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July 9, 1996

DIONNE SUMES, Plaintiff,

HAROLD H. GREENE, United States District Judge.

The opinion of the court was delivered by: GREENE

This case came before the Court for a bench trial beginning on February 20, 1996 and concluding on February 21, 1996. With the benefit of the full record now before the Court, including Proposed Findings of Facts and Conclusions of Law filed by both plaintiff and defendant, this case is ripe for a decision on the merits.


 This case involves claims under the section 504 of the Rehabilitation Act of 1973, 29 U.S.C. § 794, and the D.C. Human Rights Act ("DCHRA"), D.C. Code § 1-2519. *fn1" Because the parties sharply contest the factual background of this case, the Court will briefly outline each side's version of the facts.

 According to defendant, his practice is limited to low risk patients. He will not treat individuals who have symptoms such as fever and nausea unless such an individual is a prior patient of his. Plaintiff was not a prior patient of his, and according to defendant, she had never previously seen a obstetrician or gynecologist. Defendant maintains that he referred plaintiff to a high risk center after plaintiff's mother had told him that plaintiff was not feeling well and had been feverish. He testified that he was also concerned that her deafness might be the result of some underlying congenital condition that he did not feel qualified to evaluate. He thus maintains that the reason he did not treat plaintiff is because she appeared to be suffering from a medical condition that was outside of the area of his specialty. He points to the fact that plaintiff was in fact suffering from another condition -- when she went to a hospital after defendant declined to treat her, she was diagnosed with a kidney infection. He also notes that her deafness is a result of a congenital condition, Waardenburg Syndrome. However, he concedes that he was not aware of the fact that plaintiff suffered from this condition until the present lawsuit was initiated.

 The parties have stipulated to the following facts: (1) that plaintiff is a "disabled person" as defined by the Rehabilitation Act and has a "disability" as defined by the D.C. Human Rights Act; (2) defendant receives "federal financial assistance" through the Medicaid program and thus is subject to the Rehabilitation Act; and (3) at the time of plaintiff's visit to defendant's office, she was one to two months pregnant.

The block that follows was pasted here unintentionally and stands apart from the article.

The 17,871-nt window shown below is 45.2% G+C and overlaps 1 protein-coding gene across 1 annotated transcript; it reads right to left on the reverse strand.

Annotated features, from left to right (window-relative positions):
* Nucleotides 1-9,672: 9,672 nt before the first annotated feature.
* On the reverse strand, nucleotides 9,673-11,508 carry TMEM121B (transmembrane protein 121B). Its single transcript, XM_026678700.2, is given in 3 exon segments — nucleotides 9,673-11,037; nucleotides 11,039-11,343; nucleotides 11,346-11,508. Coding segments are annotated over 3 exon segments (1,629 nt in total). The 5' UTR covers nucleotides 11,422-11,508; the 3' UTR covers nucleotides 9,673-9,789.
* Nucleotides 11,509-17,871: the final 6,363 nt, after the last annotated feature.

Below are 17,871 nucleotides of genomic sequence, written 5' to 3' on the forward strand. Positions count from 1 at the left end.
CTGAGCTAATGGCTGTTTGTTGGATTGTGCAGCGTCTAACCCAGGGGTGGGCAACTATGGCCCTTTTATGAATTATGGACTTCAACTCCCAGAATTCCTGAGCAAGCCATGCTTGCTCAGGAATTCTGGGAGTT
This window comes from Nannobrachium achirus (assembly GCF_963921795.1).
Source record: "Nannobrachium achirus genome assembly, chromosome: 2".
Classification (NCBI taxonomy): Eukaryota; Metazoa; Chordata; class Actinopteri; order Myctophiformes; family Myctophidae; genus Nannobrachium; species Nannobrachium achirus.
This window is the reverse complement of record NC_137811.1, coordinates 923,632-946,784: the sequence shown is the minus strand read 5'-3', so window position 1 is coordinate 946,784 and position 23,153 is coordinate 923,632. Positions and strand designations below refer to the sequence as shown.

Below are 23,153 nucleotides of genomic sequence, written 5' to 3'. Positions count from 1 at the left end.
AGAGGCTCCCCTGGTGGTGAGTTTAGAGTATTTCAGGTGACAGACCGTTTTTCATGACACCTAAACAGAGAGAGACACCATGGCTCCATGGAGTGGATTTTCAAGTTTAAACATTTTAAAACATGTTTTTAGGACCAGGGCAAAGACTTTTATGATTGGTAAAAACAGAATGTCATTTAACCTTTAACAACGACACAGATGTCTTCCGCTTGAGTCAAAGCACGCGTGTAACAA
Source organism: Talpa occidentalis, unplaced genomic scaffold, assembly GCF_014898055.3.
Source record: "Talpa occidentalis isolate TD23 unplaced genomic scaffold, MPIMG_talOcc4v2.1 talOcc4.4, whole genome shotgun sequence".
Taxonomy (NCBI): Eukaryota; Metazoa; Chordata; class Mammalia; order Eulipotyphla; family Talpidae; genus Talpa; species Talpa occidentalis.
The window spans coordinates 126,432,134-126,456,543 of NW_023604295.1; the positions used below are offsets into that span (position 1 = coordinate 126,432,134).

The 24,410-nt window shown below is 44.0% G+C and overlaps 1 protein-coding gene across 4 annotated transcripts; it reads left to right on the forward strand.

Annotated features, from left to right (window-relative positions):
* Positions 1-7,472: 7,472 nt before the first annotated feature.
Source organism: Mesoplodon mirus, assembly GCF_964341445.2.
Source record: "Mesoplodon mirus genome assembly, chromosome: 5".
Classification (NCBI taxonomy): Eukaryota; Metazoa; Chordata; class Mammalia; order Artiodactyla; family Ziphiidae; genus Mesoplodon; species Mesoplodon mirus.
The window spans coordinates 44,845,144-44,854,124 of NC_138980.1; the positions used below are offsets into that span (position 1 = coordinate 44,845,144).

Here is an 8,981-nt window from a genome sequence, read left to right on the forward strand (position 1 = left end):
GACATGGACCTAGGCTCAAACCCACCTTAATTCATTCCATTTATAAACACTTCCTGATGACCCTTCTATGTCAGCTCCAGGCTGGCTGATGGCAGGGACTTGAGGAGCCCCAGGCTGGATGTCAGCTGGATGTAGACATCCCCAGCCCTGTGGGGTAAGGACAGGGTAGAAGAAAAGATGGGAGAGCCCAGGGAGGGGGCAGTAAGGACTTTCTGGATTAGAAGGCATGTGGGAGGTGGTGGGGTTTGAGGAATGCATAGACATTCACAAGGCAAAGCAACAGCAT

To prevail on the Rehabilitation Act claim, plaintiff must show: (a) she is a disabled person, (b) she was "otherwise qualified" to receive treatment from defendant, (c) defendant refused to treat her "solely by reason of" her disability, and (d) defendant receives federal financial assistance. Johnson v. Thompson, 971 F.2d 1487, 1492 (10th Cir. 1992), cert. denied, 507 U.S. 910, 122 L. Ed. 2d 654, 113 S. Ct. 1255 (1993). In light of the parties' stipulations, the issues for the Court to resolve are whether plaintiff was "otherwise qualified" to receive treatment from defendant and whether defendant refused to treat plaintiff "solely by reason of" her disability.

 Under the Rehabilitation Act, an individual is "qualified" to receive services if she "meets the essential eligibility requirements for the receipt of such services." 45 C.F.R. § 84.3(k). In the provision of medical services, the issue becomes whether "there is no factor apart from the mere existence of disability that renders that participant unqualified for the [services]." Woolfolk v. Duncan, 872 F. Supp. 1381, 1389 (E.D. Pa. 1995) (footnote omitted).

 A health care provider may consider any genuine medical risks associated with plaintiff's disability, but he "must also consider whether it is possible to make reasonable accommodations to enable the patient to [be treated] despite those risks." Glanz v. Vernick, 756 F. Supp. 632, 638 (D. Mass. 1991). Accordingly, a provider "may not withhold medical benefits, without reasonable accommodation, solely based on a participant's disability, but may only act pursuant to a bona fide medical reason." Woolfolk, 872 F. Supp. at 1390.

 Plaintiff must first make a prima facie showing that she was otherwise qualified to be treated; the burden then shifts to defendant to show that plaintiff was not in fact qualified. Glanz, 756 F. Supp. at 638. Generally, when undertaking an "otherwise qualified" inquiry, "courts should normally defer to the reasonable medical judgments of public health officials." School Board v. Arline, 480 U.S. 273, 288, 94 L. Ed. 2d 307, 107 S. Ct. 1123 (1987); see Glanz, 756 F. Supp. at 638. However, "[a] strict rule of deference would enable doctors to offer merely pretextual medical opinions to cover up discriminatory decisions." Glanz, 756 F. Supp. at 638. Thus, a plaintiff may prevail if she can show that the reason given by defendant is a pretext or that it "encompasses unjustified consideration of the handicap itself." Id. (internal citations omitted).

 The Court finds that plaintiff visited the office of defendant while she was pregnant, and thus was qualified to receive prenatal care. The Court finds nothing about her disability that would disqualify her from receiving such care from defendant. Nor was she suffering from any other condition that would preclude defendant from treating her. *fn2" ...

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